That caught your attention, didn't it?  Well, that statement can be both right and wrong at the same time.  The Lone Ranger was a legendary figure who was made up from two different people: one black and one white.  The show first aired as a weekly radio show, originating out of WXYZ in Detroit, Michigan in 1933.  Twenty years later, some of the radio shows were adapted and filmed as 30-minute TV shows, running from 1949 to 1957.

Let's look at the white man first.  Actually, he had little to do with the show other than to be the source of the name of the show.  His name was John R. Hughes, and he was an outstanding Texas Ranger.  He is known for his many arrests and daring adventures.  Zane Grey wrote a book based on his life in 1915, titled: The Lone Star Ranger.  That is how the show got its name.  Some of the senarios also were taken from cases that he solved.  But that is the extent of involvement of John R. Hughes: the name - "The Lone Ranger."

Now, let's take a look at the real hero; the real Lone Ranger.  His name was Bass Reeves.  He had been a slave, freed by President Abraham Lincoln's Emancipation Proclamation.  Shortly thereafter he came to Fort Smith, Arkansas, where he was sworn in as the first black U.S. Marshall west of the Mississippi River.

The series began with six Texas Rangers tracking the Butch Cavendish Gang.  The Rangers were ambushed by the gang at a canyon named Bryant's Gap, where all of the Rangers were killed, except for one who was barely alive.  The leader of the Texas Rangers was Daniel Reid, the older brother of the Ranger who was barely alive.  He was found by a wandering Indian named Tonto, and nursed back to health.  Tonto recognized the man as having saved his life when he was just a small boy.  Together, they decided to go on a crusade to rid the west of lawlessness.  The Lone Ranger's first name is never revealed in any of the episodes; although in some of the later shows, his nephew, Dan Reid, does spend some summers riding with the Lone Ranger and Tonto before returning to college.  The newphew is the son of his slain older brother, Daniel.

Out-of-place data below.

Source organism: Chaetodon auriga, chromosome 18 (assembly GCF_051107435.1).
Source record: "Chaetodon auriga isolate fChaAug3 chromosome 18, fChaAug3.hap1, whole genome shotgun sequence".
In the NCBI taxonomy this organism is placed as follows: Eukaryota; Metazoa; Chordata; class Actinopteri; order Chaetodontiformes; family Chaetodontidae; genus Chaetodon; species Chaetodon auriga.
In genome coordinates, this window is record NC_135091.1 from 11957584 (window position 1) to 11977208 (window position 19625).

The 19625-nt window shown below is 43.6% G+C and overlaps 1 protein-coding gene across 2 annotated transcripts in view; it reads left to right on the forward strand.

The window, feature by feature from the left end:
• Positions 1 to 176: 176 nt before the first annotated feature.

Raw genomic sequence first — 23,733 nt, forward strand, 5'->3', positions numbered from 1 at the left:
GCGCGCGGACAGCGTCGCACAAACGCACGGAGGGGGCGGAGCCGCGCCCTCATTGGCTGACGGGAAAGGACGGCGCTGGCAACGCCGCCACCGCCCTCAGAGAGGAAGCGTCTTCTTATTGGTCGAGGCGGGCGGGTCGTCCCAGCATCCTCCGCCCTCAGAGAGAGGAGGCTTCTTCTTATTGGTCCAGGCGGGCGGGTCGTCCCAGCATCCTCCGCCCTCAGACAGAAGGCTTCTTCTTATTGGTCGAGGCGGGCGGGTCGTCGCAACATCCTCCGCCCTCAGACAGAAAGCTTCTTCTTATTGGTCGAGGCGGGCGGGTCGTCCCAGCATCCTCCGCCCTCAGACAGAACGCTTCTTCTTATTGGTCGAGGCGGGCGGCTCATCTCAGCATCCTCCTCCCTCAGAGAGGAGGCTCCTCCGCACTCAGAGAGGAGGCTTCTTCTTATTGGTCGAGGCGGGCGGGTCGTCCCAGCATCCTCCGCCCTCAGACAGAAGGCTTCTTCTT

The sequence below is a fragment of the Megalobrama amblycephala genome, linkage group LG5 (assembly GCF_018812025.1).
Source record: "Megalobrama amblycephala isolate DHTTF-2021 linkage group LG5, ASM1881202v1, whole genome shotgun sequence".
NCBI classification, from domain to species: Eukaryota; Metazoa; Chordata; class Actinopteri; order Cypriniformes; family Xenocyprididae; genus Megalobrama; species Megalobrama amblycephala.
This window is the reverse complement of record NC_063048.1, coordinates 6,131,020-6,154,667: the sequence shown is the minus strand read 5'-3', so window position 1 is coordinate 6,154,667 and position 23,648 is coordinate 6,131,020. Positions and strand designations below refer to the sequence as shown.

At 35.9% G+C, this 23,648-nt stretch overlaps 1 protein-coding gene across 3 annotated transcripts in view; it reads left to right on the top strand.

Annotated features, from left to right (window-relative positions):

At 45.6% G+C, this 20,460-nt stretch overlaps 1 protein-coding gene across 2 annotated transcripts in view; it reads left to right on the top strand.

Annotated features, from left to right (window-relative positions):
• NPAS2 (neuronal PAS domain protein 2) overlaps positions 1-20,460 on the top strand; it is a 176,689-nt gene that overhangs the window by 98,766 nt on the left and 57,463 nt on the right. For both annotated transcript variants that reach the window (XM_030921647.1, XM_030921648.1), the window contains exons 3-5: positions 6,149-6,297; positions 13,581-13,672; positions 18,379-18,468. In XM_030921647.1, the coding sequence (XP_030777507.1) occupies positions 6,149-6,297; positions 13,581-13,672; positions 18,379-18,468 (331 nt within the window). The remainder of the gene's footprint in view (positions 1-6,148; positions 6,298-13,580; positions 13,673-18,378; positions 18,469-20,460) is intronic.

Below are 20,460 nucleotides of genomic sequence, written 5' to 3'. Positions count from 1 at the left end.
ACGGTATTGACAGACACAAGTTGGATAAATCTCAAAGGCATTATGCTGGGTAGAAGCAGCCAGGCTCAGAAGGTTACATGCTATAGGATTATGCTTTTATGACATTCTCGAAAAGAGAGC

In one of his most well-known cases, he walked up to a house where he had tracked two men he had been trailing.  It was their mother's home.  He disguised himself as a criminal who was fleeing a posse.  He arrived at the woman's door dirty and disheveled, wearing a floppy hat with three bullet holes in it.  His shoes were old and worn, and he complained of aching feet and of being very hungry.  The mother invited him to stay for the night, and he bunked in a room with the two boys he was chasing.  After they went to sleep, he handcuffed them and waited for morning before marching them 28-miles back to his camp.

He also tracked down the nororious outlaw, Bob Dozier, for months.  He finally pinned him down in the Cherokee Hills, where Dozier refused to give up, and was killed in a gun battle with Reeves in December of 1878.

You have likely heard the name "Belle Starr."  She operated brothals in Fort Smith and Siloam Spring, Arkansas.  She was also known as "the Bandit Queen of Dallas."  No one had been able to bring her in.  But Bass Reeves caught her, and her gang which had been involved in horse wrestling and stage coach robberies.

Reeves also arrested in own son in 1902, for murdering his own wife.  He served his time at Fort Leavenworth, Kansas.  After being released, he lived the rest of his life as a model citizen.

Reeves is recorded as having brought in more than 3,000 outlaws and killing 14 in his 32-year career as a U.S. Marshall.

And, by the way, Reeves was not the only former slave to head westward after the Civil War.  Thousands of African-American, former slaves headed for the west in search of freedom and work.  Within twenty years of the end of the Civil War, it is estimated that one-forth of all of the cowboys in the west were former slaves. How come we don't see them in the Westerns - the Cowboy and Indian movies?

Believe it or not: African Americans had as much to do with the settlement and the development of the west as did the white settlers that came their in their Conestoga Wagon caravans.

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